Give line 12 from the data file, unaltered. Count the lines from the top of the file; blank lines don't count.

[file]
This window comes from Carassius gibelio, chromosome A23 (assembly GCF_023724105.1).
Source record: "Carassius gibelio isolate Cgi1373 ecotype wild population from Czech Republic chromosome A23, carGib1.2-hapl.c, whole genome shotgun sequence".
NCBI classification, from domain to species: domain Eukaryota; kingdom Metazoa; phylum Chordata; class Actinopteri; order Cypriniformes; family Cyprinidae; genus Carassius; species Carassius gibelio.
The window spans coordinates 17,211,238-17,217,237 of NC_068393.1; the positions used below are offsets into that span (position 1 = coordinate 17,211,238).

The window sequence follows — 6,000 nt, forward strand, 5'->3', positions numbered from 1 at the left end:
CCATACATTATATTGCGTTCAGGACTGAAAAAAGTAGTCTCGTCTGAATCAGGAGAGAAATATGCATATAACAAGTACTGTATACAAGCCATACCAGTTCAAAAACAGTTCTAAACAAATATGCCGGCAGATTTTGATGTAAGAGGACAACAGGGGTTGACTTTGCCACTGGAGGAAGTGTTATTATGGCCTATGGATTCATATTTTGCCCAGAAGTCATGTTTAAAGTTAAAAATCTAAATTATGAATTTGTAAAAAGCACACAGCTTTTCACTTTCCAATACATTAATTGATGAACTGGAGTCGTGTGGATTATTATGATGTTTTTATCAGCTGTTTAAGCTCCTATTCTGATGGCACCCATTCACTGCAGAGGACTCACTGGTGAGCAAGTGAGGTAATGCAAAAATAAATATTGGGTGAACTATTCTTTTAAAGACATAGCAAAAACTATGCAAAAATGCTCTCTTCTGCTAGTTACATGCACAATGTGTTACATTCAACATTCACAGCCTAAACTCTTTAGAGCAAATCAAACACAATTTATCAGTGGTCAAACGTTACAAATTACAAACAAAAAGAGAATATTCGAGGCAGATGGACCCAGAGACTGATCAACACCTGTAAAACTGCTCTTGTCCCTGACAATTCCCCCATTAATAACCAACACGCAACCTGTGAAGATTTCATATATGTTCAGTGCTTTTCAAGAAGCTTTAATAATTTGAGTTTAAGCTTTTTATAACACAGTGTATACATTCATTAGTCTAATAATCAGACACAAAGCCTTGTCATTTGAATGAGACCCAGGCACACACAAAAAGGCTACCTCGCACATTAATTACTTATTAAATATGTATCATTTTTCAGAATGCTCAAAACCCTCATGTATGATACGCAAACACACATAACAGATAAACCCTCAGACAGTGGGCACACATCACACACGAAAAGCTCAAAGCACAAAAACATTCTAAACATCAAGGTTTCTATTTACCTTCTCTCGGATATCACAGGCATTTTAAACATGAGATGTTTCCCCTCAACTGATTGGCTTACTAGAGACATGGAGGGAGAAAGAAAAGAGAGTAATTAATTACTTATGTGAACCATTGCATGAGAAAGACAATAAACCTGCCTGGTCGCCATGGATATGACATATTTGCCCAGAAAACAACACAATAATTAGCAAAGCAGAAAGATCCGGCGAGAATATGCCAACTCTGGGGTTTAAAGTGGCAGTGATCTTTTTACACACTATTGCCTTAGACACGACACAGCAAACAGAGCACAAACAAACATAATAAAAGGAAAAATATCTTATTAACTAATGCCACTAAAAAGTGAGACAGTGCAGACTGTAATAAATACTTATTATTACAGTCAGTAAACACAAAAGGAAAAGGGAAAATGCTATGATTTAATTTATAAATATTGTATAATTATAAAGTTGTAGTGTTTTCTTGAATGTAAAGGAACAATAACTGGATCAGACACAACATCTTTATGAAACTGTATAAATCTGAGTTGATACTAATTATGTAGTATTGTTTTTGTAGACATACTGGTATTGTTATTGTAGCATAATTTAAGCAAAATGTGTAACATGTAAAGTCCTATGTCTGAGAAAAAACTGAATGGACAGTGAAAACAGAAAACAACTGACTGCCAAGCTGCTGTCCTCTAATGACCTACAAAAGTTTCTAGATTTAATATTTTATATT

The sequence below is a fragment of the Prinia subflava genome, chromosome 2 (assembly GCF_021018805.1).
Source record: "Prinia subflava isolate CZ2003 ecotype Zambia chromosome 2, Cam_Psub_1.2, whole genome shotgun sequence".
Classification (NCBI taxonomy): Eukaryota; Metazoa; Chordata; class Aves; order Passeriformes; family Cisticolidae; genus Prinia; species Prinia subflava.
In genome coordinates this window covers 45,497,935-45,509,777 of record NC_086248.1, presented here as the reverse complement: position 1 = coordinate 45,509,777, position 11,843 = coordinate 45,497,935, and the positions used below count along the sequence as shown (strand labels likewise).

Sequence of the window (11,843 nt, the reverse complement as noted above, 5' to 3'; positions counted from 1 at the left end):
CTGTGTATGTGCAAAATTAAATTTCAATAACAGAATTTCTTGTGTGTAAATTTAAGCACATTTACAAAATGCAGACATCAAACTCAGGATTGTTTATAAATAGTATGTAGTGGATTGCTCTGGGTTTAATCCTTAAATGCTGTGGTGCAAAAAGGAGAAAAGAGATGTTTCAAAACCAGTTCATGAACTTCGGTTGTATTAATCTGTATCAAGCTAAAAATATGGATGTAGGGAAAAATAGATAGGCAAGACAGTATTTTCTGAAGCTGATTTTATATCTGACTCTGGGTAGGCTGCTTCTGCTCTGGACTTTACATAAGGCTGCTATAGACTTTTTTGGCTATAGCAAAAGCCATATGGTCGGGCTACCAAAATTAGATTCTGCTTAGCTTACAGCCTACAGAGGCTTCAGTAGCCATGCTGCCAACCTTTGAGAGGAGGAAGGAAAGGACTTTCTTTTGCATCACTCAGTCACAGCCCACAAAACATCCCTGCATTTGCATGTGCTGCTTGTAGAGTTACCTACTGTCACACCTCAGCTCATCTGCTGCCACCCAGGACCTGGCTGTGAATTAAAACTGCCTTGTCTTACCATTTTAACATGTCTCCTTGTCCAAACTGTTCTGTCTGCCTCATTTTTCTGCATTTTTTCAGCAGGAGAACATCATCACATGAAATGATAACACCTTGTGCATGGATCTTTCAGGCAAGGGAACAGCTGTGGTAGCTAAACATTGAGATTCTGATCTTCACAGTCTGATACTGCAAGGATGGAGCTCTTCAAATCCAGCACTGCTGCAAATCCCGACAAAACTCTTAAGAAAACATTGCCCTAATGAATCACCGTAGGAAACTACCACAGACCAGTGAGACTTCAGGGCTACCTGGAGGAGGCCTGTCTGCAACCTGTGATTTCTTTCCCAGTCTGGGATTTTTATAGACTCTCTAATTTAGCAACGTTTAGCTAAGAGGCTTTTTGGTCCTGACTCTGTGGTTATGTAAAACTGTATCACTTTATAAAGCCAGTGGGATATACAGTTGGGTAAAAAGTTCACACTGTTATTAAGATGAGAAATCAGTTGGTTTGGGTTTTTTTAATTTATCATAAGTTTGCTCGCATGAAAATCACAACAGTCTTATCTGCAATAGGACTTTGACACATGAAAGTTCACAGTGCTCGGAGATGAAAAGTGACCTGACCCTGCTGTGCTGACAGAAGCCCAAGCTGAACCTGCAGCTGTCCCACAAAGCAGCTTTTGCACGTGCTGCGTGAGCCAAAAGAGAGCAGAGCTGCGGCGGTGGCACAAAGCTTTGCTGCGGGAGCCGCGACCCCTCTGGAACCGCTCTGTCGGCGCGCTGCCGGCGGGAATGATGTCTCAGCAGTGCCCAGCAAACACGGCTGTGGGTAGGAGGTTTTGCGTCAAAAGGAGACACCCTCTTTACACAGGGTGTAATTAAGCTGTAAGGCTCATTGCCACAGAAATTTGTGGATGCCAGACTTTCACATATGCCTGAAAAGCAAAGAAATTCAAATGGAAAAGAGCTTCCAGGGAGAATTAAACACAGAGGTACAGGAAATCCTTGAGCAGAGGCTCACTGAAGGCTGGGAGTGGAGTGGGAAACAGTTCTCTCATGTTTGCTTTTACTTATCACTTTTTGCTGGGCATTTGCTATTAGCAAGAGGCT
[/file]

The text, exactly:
CTGTGTATGTGCAAAATTAAATTTCAATAACAGAATTTCTTGTGTGTAAATTTAAGCACATTTACAAAATGCAGACATCAAACTCAGGATTGTTTATAAATAGTATGTAGTGGATTGCTCTGGGTTTAATCCTTAAATGCTGTGGTGCAAAAAGGAGAAAAGAGATGTTTCAAAACCAGTTCATGAACTTCGGTTGTATTAATCTGTATCAAGCTAAAAATATGGATGTAGGGAAAAATAGATAGGCAAGACAGTATTTTCTGAAGCTGATTTTATATCTGACTCTGGGTAGGCTGCTTCTGCTCTGGACTTTACATAAGGCTGCTATAGACTTTTTTGGCTATAGCAAAAGCCATATGGTCGGGCTACCAAAATTAGATTCTGCTTAGCTTACAGCCTACAGAGGCTTCAGTAGCCATGCTGCCAACCTTTGAGAGGAGGAAGGAAAGGACTTTCTTTTGCATCACTCAGTCACAGCCCACAAAACATCCCTGCATTTGCATGTGCTGCTTGTAGAGTTACCTACTGTCACACCTCAGCTCATCTGCTGCCACCCAGGACCTGGCTGTGAATTAAAACTGCCTTGTCTTACCATTTTAACATGTCTCCTTGTCCAAACTGTTCTGTCTGCCTCATTTTTCTGCATTTTTTCAGCAGGAGAACATCATCACATGAAATGATAACACCTTGTGCATGGATCTTTCAGGCAAGGGAACAGCTGTGGTAGCTAAACATTGAGATTCTGATCTTCACAGTCTGATACTGCAAGGATGGAGCTCTTCAAATCCAGCACTGCTGCAAATCCCGACAAAACTCTTAAGAAAACATTGCCCTAATGAATCACCGTAGGAAACTACCACAGACCAGTGAGACTTCAGGGCTACCTGGAGGAGGCCTGTCTGCAACCTGTGATTTCTTTCCCAGTCTGGGATTTTTATAGACTCTCTAATTTAGCAACGTTTAGCTAAGAGGCTTTTTGGTCCTGACTCTGTGGTTATGTAAAACTGTATCACTTTATAAAGCCAGTGGGATATACAGTTGGGTAAAAAGTTCACACTGTTATTAAGATGAGAAATCAGTTGGTTTGGGTTTTTTTAATTTATCATAAGTTTGCTCGCATGAAAATCACAACAGTCTTATCTGCAATAGGACTTTGACACATGAAAGTTCACAGTGCTCGGAGATGAAAAGTGACCTGACCCTGCTGTGCTGACAGAAGCCCAAGCTGAACCTGCAGCTGTCCCACAAAGCAGCTTTTGCACGTGCTGCGTGAGCCAAAAGAGAGCAGAGCTGCGGCGGTGGCACAAAGCTTTGCTGCGGGAGCCGCGACCCCTCTGGAACCGCTCTGTCGGCGCGCTGCCGGCGGGAATGATGTCTCAGCAGTGCCCAGCAAACACGGCTGTGGGTAGGAGGTTTTGCGTCAAAAGGAGACACCCTCTTTACACAGGGTGTAATTAAGCTGTAAGGCTCATTGCCACAGAAATTTGTGGATGCCAGACTTTCACATATGCCTGAAAAGCAAAGAAATTCAAATGGAAAAGAGCTTCCAGGGAGAATTAAACACAGAGGTACAGGAAATCCTTGAGCAGAGGCTCACTGAAGGCTGGGAGTGGAGTGGGAAACAGTTCTCTCATGTTTGCTTTTACTTATCACTTTTTGCTGGGCATTTGCTATTAGCAAGAGGCT